Frank Schilling made a comment yesterday regarding NameJet that I believe is significant – and not because it’s anything new … rather the opposite. Many people, myself included, have observed rising final auction prices and speculated about the intermixture of wholesale and retail purchases at NameJet going back at least a year. So why does it matter (and it does) that Frank Schilling calls the present an “interesting moment where the line between wholesale and retail is getting closer than before”?
While I wouldn’t regard Mr. Schilling or anybody else as an oracle and seldom spend my time mopping up another domainer’s casual remarks with exegesis, I do respect his years of experience attending to market prices. Indisputably, one thing Frank Schilling does not underestimate is the retail value of domains. So when he hints that some NameJet prices are venturing into retail territory, few domain investors will step forward to suggest that he doesn’t appreciate domains’ full value. In other words, the perception that retail and wholesale price ranges have merged at NameJet has by now percolated throughout all domainer strata, from aspiring newbies with limited budgets all the way up to the top sellers / big spenders. Frank Schilling’s comment isn’t news per se, but it signals consensus.
The question now to be debated is whether we’re seeing (1) end users and resellers competing side by side to buy the same assets at the same venues or (2) wholesale and retail prices converging with thinner resale margins but (ideally) greater liquidity.
Last week’s top expired sale is a case in point. To me $14.2k looks like a retail number for OnePass.com. But if a reseller could rely on a quick flip, even at a small ROI, then appearances would be deceiving. We’ll see where the domain ends up. Perhaps Thomson Reuters .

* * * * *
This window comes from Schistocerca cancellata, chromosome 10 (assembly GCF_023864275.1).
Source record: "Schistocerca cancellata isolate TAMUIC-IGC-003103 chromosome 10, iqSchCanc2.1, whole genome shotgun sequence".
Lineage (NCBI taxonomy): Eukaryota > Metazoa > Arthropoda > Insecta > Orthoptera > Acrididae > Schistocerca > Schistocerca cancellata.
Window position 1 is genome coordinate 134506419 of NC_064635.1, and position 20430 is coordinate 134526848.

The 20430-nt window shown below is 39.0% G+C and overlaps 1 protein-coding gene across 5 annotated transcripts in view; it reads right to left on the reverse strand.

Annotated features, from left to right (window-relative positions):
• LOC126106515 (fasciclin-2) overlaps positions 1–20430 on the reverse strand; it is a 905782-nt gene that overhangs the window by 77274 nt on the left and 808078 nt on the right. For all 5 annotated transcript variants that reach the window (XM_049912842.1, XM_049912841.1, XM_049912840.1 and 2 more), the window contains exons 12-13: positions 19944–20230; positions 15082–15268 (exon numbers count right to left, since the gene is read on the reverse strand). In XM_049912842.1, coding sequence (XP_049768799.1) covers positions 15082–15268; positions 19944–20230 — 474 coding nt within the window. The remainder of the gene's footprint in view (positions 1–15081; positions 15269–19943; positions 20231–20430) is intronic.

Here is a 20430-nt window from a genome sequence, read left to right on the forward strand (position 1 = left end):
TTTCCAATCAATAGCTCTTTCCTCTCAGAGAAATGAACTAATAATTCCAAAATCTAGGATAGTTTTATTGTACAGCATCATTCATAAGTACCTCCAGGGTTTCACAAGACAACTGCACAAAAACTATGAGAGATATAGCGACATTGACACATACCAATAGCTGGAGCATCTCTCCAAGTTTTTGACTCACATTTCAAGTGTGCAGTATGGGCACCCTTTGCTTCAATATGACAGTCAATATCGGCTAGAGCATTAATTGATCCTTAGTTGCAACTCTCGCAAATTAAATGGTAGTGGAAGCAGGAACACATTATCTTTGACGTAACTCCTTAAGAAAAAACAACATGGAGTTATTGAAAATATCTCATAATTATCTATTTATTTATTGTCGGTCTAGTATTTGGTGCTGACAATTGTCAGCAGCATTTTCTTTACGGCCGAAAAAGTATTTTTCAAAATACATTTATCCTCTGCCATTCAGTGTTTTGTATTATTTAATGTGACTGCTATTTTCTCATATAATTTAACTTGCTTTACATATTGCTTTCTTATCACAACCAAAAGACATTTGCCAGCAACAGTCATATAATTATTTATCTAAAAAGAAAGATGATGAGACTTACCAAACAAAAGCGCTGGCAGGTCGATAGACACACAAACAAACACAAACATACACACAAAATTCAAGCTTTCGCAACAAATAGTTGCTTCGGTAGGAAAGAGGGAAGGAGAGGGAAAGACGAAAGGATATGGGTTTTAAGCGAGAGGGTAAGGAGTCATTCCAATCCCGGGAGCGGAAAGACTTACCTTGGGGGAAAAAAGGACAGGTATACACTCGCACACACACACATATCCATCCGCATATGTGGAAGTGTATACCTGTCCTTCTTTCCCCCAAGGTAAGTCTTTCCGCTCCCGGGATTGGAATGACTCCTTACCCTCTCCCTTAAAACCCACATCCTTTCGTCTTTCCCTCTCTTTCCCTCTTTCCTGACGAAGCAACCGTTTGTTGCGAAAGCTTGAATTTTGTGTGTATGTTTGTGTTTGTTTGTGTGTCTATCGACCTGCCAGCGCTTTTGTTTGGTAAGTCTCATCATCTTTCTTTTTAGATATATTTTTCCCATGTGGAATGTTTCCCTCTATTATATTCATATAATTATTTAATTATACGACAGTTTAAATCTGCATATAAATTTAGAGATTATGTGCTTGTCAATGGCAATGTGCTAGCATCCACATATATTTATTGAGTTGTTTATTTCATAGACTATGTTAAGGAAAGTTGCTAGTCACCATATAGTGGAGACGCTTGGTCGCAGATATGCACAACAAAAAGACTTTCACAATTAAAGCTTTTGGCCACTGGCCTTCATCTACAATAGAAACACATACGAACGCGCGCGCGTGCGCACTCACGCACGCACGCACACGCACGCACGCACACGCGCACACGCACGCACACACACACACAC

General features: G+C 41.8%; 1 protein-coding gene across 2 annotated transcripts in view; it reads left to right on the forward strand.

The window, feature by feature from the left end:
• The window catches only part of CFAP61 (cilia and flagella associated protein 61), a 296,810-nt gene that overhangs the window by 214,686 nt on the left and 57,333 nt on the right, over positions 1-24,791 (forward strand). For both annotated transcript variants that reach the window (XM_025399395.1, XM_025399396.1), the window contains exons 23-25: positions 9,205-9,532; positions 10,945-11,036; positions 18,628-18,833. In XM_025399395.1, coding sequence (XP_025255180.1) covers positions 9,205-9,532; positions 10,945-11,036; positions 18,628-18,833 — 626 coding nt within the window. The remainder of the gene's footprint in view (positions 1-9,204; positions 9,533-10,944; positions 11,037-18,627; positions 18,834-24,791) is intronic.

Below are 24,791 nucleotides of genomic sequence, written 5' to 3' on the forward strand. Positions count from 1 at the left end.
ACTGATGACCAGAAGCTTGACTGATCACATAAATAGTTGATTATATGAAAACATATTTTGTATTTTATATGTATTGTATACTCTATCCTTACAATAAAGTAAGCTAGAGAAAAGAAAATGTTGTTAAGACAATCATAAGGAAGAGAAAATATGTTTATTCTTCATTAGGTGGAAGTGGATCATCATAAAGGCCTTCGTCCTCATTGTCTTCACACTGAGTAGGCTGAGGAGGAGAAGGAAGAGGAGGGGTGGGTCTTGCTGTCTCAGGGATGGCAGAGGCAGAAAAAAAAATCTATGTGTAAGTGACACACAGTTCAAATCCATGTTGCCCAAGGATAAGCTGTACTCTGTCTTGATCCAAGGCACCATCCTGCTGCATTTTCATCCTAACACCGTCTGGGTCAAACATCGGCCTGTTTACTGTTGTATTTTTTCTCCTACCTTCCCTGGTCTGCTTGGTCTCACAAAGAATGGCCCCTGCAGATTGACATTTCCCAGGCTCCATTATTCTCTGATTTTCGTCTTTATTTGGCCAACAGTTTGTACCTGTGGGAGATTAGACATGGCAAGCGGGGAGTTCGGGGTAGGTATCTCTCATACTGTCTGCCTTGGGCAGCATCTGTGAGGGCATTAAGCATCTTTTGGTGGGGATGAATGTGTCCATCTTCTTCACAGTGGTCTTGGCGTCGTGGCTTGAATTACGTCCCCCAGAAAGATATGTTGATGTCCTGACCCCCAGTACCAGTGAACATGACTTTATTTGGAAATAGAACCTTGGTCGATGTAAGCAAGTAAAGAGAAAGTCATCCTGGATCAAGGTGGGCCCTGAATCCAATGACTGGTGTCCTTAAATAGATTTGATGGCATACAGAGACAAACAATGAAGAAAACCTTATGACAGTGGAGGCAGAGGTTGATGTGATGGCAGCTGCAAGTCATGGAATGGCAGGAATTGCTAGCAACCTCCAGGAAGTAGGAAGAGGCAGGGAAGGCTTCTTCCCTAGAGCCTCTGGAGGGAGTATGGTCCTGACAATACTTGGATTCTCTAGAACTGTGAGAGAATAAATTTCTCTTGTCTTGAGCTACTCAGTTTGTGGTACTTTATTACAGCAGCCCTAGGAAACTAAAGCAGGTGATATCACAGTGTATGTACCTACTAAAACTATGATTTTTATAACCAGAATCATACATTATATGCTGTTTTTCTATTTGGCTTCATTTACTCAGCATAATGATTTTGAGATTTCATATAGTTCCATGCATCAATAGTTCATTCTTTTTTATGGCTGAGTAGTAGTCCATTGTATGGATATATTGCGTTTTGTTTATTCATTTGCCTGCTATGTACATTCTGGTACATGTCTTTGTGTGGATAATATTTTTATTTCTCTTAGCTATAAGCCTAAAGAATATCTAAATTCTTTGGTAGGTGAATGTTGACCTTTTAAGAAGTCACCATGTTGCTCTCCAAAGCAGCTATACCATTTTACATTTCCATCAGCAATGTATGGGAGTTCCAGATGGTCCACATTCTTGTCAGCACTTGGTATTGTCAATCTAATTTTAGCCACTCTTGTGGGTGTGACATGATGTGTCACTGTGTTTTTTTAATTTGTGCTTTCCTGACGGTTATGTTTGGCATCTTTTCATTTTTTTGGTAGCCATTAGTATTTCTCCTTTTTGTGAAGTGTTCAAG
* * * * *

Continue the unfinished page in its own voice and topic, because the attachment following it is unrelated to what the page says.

Another fairly expensive domain, HOBB.com ($7.8k) has all sorts of English overtones, from political philosophers to Tolkien characters with furry Ankles.com ($6.1k). Apparently, it’s also the surname of a best-selling, Tolkien-inspired fantasy novelist. So many viewpoints overlap in the domain market, though, that we could be looking at a future bread & breakfast (“BB”); or the domain might end up speaking Chinese, as so many sequences of Latin letters do these days.
|Domain Name||End $||Domain Name||End $|
Despite talk of retail prices, I’d say there is plenty of meat left on the bone for JetRental.com ($4.7k) and MailMarketing.com ($4.2k). After all, charter jets don’t come cheap; and mail marketing is a vast industry. No, 10 bucks shy of a grand is not the high water mark for an internationally viable brand name such as Motoria.com.
Although many auctions close near retail prices, most do not. TVCart.com ($311) could prove crucial in the future as e-commerce and TV advertising become intertwined. AgePage.com ($85) was a bargain – perfect for a site about aging gracefully. Given all its connections to health, travel, and retirement planning, along with the certainty of getting older, such a domain can make money.
Quality in the chart above is generally high. Domains such as TeenageFashion.com ($690) and SeniorDeals.com ($1k) ought to be developed already, right? I’m sure several people selling TrickGolfBalls.com ($219) could increase their sales using that domain. Helix.org ($2.1k) makes a lot of sense for genetics and DNA testing.
SFBrewing.com ($186) probably refers to San Francisco but could also be Santa Fe. ICCUK.net ($256) corresponds to sites built on .COM (auto repair), .ORG (the Islamic Cultural Centre), and .ORG.UK (International Children’s Care). Inizio.com ($2.1k) is Italian for “beginning” or “I start”, yet it’s near enough to “initiate” to start something in English.
Watch out for Searchezy.com, which (according to the first website I saw) “is classified as a harmful Google redirect virus, which mainly spreads through Trojans, and hacked websites”! Also, watch out for typos so that you don’t end up spending $960 for the not-so-real real estate of Nicaragua.